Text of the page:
For many high school athletes, the cost of a concussion can sometimes be overshadowed by the need to play.
Alice Hiebert, who is going into her junior year at Bellingham High School, suffered a concussion during a preseason game in Seattle last fall. Hiebert missed a week of school, and dealt with headaches for the first few days after the incident.
Hiebert can recall multiple times where she chose to keep playing through some particularly painful moments.
“I’ve taken a couple headers. It’s those ones from the goalies, that get drop kicked and then come really high, where instead of hitting my forehead they hit the top of my head or somewhere else,” she said.
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She’ll feel dizzy for a couple of minutes, she said, but continue to play, the spinning fading as she follows the ball up and down the field.
“It’s my stubbornness that makes me play through it,” Hiebert said. “And a pride thing maybe, that I have.”
But for Hiebert, who wants to play Division II soccer in college, realizes it also comes down to playing time.
“I know in college, once you come out, you can’t come back in during that half,” she said. “If I’m in that situation, I don’t want to give up any of my playing time unless I absolutely have to.”
Across the city, another athlete is also dealing with head injuries.
Meridian girls’ soccer goalkeeper Sydney Gospodinovich, who is entering her junior year has had knocks to her head twice in the past year.
During the fall soccer season, Gospodinovich and her Meridian teammates were battling Ferndale.
“This was an important game for us all year long,” Gospodinovich said. “We were right behind them in the standings and needed this win.”
During the game, Gospodinovich was diving for a ball and hit her head on the post. The referees stopped the game, and her coach examined her. She said that she felt OK, and the coach thought she was so she continued playing.
“I felt like I could play through it,” Gospodinovich said.
Before that incident she had hit her head before after falling down during basketball.
But soccer players aren’t the only ones dealing with the decision to risk further injury for more playtime.
Fomer Mount Baker football player Izaiha Schwinden understands the situation well.
Schwinden loved football. He loved playing it, he loved his teammates, he loved his coaches and he loved the thrill to be on the field on Friday nights.
“I love everything about it,” Schwinden said. “I breathed football during high school.”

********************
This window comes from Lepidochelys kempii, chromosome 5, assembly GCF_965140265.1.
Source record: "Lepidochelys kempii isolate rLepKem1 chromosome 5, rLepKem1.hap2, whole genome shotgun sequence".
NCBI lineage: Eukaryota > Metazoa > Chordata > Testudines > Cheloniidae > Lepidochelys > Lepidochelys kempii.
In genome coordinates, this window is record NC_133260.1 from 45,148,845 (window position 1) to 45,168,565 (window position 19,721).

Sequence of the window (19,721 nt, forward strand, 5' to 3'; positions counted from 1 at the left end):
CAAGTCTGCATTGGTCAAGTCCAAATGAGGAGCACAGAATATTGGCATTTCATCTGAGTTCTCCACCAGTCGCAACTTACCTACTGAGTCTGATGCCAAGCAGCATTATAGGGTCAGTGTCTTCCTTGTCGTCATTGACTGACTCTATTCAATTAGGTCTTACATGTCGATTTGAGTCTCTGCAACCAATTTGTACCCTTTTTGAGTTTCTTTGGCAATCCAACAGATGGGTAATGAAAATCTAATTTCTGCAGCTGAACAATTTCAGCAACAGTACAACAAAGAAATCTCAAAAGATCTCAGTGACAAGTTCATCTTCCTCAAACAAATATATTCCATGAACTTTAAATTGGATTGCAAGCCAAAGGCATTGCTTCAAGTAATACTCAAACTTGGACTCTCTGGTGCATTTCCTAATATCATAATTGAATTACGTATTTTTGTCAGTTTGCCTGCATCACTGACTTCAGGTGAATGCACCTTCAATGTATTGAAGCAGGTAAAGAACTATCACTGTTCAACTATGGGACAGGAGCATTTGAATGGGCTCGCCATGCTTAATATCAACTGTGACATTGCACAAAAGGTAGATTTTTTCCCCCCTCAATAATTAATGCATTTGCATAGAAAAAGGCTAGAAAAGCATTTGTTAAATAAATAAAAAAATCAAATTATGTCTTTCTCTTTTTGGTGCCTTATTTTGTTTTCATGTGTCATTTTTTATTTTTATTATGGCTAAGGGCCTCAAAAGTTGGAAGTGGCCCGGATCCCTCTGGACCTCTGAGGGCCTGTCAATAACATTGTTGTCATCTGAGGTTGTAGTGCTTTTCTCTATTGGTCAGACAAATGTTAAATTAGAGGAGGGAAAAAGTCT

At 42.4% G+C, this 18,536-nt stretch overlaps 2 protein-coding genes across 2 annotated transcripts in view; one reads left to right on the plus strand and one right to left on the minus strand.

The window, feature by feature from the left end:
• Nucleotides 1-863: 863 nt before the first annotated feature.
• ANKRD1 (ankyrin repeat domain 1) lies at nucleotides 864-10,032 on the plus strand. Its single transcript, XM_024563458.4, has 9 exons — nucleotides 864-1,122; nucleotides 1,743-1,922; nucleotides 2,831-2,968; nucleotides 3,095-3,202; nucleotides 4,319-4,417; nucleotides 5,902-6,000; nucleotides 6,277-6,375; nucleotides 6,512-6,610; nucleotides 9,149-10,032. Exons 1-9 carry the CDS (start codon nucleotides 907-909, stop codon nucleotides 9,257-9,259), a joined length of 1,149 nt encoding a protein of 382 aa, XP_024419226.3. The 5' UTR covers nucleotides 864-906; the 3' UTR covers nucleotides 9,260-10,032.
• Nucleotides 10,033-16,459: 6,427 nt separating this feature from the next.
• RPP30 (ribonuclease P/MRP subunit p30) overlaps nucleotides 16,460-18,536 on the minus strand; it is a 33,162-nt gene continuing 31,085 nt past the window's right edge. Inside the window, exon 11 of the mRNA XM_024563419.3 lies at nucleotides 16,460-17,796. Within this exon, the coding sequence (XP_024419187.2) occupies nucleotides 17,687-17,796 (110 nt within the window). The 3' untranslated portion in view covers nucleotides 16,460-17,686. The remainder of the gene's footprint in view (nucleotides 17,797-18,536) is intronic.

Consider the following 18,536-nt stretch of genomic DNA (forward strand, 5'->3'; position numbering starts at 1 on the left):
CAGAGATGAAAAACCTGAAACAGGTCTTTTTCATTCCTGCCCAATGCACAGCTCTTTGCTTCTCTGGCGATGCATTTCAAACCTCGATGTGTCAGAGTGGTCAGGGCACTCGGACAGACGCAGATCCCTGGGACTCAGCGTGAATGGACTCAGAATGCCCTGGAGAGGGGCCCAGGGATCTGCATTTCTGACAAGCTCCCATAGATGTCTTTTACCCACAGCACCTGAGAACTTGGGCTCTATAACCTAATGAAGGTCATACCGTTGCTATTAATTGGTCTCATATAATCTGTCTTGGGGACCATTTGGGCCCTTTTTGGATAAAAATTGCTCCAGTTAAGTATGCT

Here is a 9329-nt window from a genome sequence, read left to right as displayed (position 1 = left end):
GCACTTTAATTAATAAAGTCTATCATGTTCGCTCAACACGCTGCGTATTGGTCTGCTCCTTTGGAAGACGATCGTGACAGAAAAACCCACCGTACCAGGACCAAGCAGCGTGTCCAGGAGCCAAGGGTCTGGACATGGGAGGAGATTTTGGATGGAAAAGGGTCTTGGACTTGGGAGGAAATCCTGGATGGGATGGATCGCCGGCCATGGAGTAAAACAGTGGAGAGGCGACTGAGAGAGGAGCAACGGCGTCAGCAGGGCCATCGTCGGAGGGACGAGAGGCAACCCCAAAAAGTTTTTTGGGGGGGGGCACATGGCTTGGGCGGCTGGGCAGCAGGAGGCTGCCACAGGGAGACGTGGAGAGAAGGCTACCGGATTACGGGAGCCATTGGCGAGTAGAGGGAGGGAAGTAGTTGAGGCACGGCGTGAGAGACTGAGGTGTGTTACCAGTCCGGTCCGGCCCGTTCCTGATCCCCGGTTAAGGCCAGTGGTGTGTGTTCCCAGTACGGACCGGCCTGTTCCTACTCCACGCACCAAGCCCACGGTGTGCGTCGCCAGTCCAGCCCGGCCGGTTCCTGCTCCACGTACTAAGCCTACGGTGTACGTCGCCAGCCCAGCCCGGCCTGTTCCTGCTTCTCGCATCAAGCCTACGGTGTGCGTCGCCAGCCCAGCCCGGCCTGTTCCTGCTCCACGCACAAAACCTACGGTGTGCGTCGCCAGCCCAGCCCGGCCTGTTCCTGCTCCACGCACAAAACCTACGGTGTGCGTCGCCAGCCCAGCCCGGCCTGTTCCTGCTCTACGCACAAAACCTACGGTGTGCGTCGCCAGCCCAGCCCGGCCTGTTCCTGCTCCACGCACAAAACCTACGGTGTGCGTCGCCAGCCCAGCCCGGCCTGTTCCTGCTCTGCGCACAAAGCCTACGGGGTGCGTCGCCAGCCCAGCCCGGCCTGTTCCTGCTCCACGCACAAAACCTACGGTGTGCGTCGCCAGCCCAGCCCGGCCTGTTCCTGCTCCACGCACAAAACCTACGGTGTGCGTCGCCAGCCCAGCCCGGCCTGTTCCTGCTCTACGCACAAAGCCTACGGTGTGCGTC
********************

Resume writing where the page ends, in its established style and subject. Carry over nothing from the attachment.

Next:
Schwinden was an all-state running back and defensive back at Mount Baker High School in 2013, his senior season. He rushed for over 2,300 yards in his career while scoring 34 touchdowns.
During his third game of his senior season, Schwinden felt his knee tweak after being tackled by an opponent. He came out for a couple of plays, but went back in and continued to play that season.
“I played through it because it was my senior season,” Schwinden said. “I couldn’t miss my senior season.”
Schwinden said that after his injury he didn’t want to go to the doctor, because he knew that if he did he wouldn’t be able to play. He instead went to physical therapy and continued toughing it out. His knee continued to bother him during the year.
Mount Baker football coach Ron Lepper said, “he wants the kids to be honest him and the coaching staff.”
“We want to make sure nothing serious happens after an injury,” Lepper said.
Even though his football career is done, Schwinden can still feel the occasional pain in his knee and says that it clicks when he’s doing physical activity for work or fun.
“I don’t regret playing on it now,” Schwinden said. “But 30 years from now I might, but we’ll see.”
It’s a problem many coaches around the league are trying to fix and all coaches are required to take a course on how to notice concussion-like symptoms and address head injuries, which are a different animal to tackle than other injuries.
“Playing through injury or playing hurt is a part of sports. In every sport, kids play through some pain,” Blaine football coach Jay Dodd said. “We definitely try to treat this (concussions) completely different from something else. ... We’re still learning about everything when it comes to this topic and addressing that with kids and being honest with them, just telling them this is something we don’t mess around with and if you feel one of those things you need to be truthful to yourself and to us and your teammates. Let’s address it, let’s get you healed up and see how things go.”
For now, though, “toughing it out” is still a part of the game.
Additional reporting by Joshua Hart and Katie Heath